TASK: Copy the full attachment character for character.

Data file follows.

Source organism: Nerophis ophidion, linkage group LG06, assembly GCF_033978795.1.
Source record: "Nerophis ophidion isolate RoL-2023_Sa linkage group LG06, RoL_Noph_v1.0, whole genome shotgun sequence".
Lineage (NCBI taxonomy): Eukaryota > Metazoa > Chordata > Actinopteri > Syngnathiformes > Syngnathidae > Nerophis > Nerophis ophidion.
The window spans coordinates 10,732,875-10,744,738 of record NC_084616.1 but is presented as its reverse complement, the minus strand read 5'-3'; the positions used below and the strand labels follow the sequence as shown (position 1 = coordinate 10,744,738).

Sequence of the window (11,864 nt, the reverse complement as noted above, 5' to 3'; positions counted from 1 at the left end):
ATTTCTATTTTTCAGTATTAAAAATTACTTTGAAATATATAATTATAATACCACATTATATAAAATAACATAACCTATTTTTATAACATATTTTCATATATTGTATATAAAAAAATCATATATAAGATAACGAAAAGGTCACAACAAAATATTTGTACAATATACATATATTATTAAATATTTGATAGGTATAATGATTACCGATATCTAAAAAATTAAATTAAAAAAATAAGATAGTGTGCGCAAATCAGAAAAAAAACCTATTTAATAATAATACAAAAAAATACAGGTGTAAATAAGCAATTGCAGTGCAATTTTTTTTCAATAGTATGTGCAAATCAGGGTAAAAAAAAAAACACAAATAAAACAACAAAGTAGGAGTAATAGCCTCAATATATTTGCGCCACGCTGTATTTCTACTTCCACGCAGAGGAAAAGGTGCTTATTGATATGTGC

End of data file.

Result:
Source organism: Nerophis ophidion, linkage group LG06, assembly GCF_033978795.1.
Source record: "Nerophis ophidion isolate RoL-2023_Sa linkage group LG06, RoL_Noph_v1.0, whole genome shotgun sequence".
Lineage (NCBI taxonomy): Eukaryota > Metazoa > Chordata > Actinopteri > Syngnathiformes > Syngnathidae > Nerophis > Nerophis ophidion.
The window spans coordinates 10,732,875-10,744,738 of record NC_084616.1 but is presented as its reverse complement, the minus strand read 5'-3'; the positions used below and the strand labels follow the sequence as shown (position 1 = coordinate 10,744,738).

Sequence of the window (11,864 nt, the reverse complement as noted above, 5' to 3'; positions counted from 1 at the left end):
ATTTCTATTTTTCAGTATTAAAAATTACTTTGAAATATATAATTATAATACCACATTATATAAAATAACATAACCTATTTTTATAACATATTTTCATATATTGTATATAAAAAAATCATATATAAGATAACGAAAAGGTCACAACAAAATATTTGTACAATATACATATATTATTAAATATTTGATAGGTATAATGATTACCGATATCTAAAAAATTAAATTAAAAAAATAAGATAGTGTGCGCAAATCAGAAAAAAAACCTATTTAATAATAATACAAAAAAATACAGGTGTAAATAAGCAATTGCAGTGCAATTTTTTTTCAATAGTATGTGCAAATCAGGGTAAAAAAAAAAACACAAATAAAACAACAAAGTAGGAGTAATAGCCTCAATATATTTGCGCCACGCTGTATTTCTACTTCCACGCAGAGGAAAAGGTGCTTATTGATATGTGC